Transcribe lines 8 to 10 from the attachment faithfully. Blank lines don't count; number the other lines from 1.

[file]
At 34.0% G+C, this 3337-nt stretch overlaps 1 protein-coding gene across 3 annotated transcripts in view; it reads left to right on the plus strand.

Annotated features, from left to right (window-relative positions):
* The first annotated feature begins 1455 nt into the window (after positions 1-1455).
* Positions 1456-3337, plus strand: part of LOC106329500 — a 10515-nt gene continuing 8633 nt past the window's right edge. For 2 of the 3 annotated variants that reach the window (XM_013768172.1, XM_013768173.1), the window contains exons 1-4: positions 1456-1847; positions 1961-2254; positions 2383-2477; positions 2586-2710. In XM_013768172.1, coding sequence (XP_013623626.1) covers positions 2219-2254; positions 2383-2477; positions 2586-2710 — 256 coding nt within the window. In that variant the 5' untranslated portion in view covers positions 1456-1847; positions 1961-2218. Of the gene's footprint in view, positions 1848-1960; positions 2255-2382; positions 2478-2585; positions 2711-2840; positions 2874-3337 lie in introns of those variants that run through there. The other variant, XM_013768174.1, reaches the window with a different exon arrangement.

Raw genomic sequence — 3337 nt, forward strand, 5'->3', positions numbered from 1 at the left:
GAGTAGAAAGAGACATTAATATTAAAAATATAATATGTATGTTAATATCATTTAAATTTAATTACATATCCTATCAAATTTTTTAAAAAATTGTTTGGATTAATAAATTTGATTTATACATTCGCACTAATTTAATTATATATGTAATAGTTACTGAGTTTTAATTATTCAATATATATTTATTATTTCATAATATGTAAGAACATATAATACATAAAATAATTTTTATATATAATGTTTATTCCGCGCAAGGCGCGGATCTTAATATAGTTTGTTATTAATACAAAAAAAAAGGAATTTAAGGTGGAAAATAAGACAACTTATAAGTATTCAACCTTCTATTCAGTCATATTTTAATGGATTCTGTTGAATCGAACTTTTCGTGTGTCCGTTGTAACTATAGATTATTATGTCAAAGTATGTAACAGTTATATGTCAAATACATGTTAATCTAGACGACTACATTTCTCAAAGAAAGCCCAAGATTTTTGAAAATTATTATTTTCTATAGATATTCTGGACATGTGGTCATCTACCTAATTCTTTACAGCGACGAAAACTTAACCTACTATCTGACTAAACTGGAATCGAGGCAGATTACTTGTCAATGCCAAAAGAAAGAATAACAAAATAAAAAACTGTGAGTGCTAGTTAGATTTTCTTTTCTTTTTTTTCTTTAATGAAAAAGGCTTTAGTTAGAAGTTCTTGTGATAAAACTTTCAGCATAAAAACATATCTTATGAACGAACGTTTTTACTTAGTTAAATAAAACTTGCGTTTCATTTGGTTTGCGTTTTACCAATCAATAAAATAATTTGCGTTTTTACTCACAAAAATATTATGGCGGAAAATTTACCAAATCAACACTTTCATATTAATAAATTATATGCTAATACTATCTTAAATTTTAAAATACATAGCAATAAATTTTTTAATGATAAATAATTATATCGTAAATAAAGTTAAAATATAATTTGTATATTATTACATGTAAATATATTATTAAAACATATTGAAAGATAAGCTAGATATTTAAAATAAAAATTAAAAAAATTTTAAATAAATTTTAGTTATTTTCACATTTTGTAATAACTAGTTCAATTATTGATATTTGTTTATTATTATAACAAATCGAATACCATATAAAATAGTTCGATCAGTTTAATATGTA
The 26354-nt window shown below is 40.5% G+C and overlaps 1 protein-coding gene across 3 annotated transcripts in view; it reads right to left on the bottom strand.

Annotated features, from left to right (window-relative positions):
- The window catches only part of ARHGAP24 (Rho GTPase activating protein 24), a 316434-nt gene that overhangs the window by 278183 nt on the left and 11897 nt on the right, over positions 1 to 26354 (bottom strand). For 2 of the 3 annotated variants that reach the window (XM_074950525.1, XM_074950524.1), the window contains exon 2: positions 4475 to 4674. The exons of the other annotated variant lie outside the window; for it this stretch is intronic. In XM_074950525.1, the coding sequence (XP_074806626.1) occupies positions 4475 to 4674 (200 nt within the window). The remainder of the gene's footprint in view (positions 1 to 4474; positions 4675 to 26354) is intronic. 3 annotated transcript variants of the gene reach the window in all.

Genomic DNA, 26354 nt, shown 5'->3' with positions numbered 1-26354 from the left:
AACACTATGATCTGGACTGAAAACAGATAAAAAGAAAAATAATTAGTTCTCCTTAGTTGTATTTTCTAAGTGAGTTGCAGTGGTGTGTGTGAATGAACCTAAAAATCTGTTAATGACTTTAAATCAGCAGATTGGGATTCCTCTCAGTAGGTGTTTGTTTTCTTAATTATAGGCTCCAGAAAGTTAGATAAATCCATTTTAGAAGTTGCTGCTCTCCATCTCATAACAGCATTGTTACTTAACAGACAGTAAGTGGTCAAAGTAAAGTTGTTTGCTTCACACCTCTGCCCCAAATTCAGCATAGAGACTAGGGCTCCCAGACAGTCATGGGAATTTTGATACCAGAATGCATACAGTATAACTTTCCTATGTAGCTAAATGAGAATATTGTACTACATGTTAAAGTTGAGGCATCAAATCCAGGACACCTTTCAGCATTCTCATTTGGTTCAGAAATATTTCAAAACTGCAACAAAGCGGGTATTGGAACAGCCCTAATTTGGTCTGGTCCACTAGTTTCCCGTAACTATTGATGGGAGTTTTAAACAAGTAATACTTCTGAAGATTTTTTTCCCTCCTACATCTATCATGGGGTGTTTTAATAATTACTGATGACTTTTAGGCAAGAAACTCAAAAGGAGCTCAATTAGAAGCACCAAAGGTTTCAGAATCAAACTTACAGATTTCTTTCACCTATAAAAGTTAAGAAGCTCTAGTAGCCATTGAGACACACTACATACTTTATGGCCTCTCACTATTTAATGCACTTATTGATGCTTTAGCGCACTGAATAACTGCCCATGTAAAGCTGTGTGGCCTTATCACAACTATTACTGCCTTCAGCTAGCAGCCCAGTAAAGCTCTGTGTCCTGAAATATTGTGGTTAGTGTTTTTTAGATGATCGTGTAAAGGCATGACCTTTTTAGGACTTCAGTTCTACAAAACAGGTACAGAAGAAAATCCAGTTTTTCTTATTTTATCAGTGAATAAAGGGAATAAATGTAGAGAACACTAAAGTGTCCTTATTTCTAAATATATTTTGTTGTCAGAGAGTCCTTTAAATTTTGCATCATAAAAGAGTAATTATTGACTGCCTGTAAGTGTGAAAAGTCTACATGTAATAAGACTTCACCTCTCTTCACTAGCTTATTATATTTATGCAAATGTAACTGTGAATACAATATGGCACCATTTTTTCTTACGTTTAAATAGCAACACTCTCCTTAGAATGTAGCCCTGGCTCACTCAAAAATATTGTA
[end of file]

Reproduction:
Annotated features, from left to right (window-relative positions):
- The window catches only part of ARHGAP24 (Rho GTPase activating protein 24), a 316434-nt gene that overhangs the window by 278183 nt on the left and 11897 nt on the right, over positions 1 to 26354 (bottom strand). For 2 of the 3 annotated variants that reach the window (XM_074950525.1, XM_074950524.1), the window contains exon 2: positions 4475 to 4674. The exons of the other annotated variant lie outside the window; for it this stretch is intronic. In XM_074950525.1, the coding sequence (XP_074806626.1) occupies positions 4475 to 4674 (200 nt within the window). The remainder of the gene's footprint in view (positions 1 to 4474; positions 4675 to 26354) is intronic. 3 annotated transcript variants of the gene reach the window in all.

Genomic DNA, 26354 nt, shown 5'->3' with positions numbered 1-26354 from the left: